A Tell-All Guide To Making The Fluffiest Pancakes — Every Time!

Pancakes, fluffy and with a golden hue, are a breakfast essential. And why not! They are delicious, can be paired with almost any other food item, and are easy to prepare. However, pancakes would admittedly be nothing without their signature fluffiness and decadent taste. So, here we have an explicit guide that'll help you prepare the best pancakes — even in a hurry!

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By Cookist

Science says that air pockets are what makes a fluffy pancake. So, your major goal is to first obtain these bubbles in the batter, and then, solidify them.

These bubbles are formed from the release of gas, which is the product of adding baking powder to the pancake batter. When activated, baking powder performs its role as a chemical leavening agent, by producing CO2 gas. It is this gas that subsequently forms the bubbles.

The activation of the baking powder occurs in two stages:

  • While mixing the ingredients: when you mix your dry and liquid ingredients, chemicals in the baking powder react, causing an initial and slow release of gas.
  • When heating the batter: when you pour the batter onto a hot pan, a second, bigger burst of gas occurs.

This is exactly when pancakes get that exquisite fluffiness they are treasured for. The greater the heat, the more powerful is the release of gas.

Tip: you can't make fluffy pancakes with gluten-free flour. Without the elastic property of the gluten, the air pockets won't form in the batter.

As mentioned above, the next important step to getting fluffy pancakes is the solidification of the bubbles. This is also obtained during the heating process.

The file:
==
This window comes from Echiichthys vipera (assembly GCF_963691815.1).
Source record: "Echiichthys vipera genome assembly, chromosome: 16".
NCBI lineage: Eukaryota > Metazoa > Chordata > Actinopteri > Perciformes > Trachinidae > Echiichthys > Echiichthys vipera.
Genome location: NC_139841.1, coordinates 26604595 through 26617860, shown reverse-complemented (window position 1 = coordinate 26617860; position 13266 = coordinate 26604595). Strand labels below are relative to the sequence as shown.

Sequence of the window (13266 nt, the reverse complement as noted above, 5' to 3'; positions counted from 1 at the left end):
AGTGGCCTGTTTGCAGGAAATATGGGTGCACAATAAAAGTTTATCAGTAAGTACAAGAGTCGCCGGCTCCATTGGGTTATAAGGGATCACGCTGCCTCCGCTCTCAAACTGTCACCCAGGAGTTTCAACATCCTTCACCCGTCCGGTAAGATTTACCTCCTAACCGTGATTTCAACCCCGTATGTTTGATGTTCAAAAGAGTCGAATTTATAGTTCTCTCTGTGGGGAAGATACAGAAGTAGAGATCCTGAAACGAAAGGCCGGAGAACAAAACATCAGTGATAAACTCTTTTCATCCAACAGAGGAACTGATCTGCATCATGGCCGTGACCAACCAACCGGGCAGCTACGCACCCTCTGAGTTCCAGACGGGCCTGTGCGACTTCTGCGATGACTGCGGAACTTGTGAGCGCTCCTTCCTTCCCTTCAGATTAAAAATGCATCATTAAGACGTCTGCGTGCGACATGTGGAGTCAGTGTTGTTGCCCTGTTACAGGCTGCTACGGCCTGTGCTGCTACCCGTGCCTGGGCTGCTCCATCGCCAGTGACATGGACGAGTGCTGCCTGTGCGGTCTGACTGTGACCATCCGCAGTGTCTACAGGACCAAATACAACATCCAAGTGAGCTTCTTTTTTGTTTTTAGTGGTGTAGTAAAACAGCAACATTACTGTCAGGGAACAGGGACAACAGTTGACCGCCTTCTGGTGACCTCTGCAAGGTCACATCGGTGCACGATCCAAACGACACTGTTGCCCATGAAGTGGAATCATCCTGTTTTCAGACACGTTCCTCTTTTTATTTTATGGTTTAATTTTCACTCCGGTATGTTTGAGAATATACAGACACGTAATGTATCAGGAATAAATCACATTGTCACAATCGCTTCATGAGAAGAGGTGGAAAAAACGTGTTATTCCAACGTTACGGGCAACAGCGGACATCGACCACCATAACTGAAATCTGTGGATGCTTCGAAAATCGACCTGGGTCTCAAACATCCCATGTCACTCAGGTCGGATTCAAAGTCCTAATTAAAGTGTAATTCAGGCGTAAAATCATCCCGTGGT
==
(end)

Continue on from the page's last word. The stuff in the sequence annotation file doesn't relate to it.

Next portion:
As soon as the batter hits the hot pan, less time than it takes for the bubbles to pop, the liquid in the batter cooks and turns to steam, the proteins in the egg coagulate, and the CO2 bubbles solidify into a network of air pockets. This produces the airy interior that gives a pancake its fluffy texture.


Keep in mind that the pan has to be hot enough (375 F.) to cause quicker activation of the baking powder, and subsequently, large bubbles and fluffiness.

Here are a few other important tips that'll help you get fluffy pancakes:

  • Sugar slows the development of the gluten making the pancake softer, less rubbery, and less elastic. Sugar also aids browning.
  • Salt also slows the development of the gluten, but it also produces a firmer dough.
  • Fat will shorten the strands of gluten, reducing its elasticity. Therefore, substituting cream for milk would lead to a denser, less fluffy pancake.
  • Flip the pancakes as gently as possible to avoid bursting the bubbles and making your pancakes very flat.
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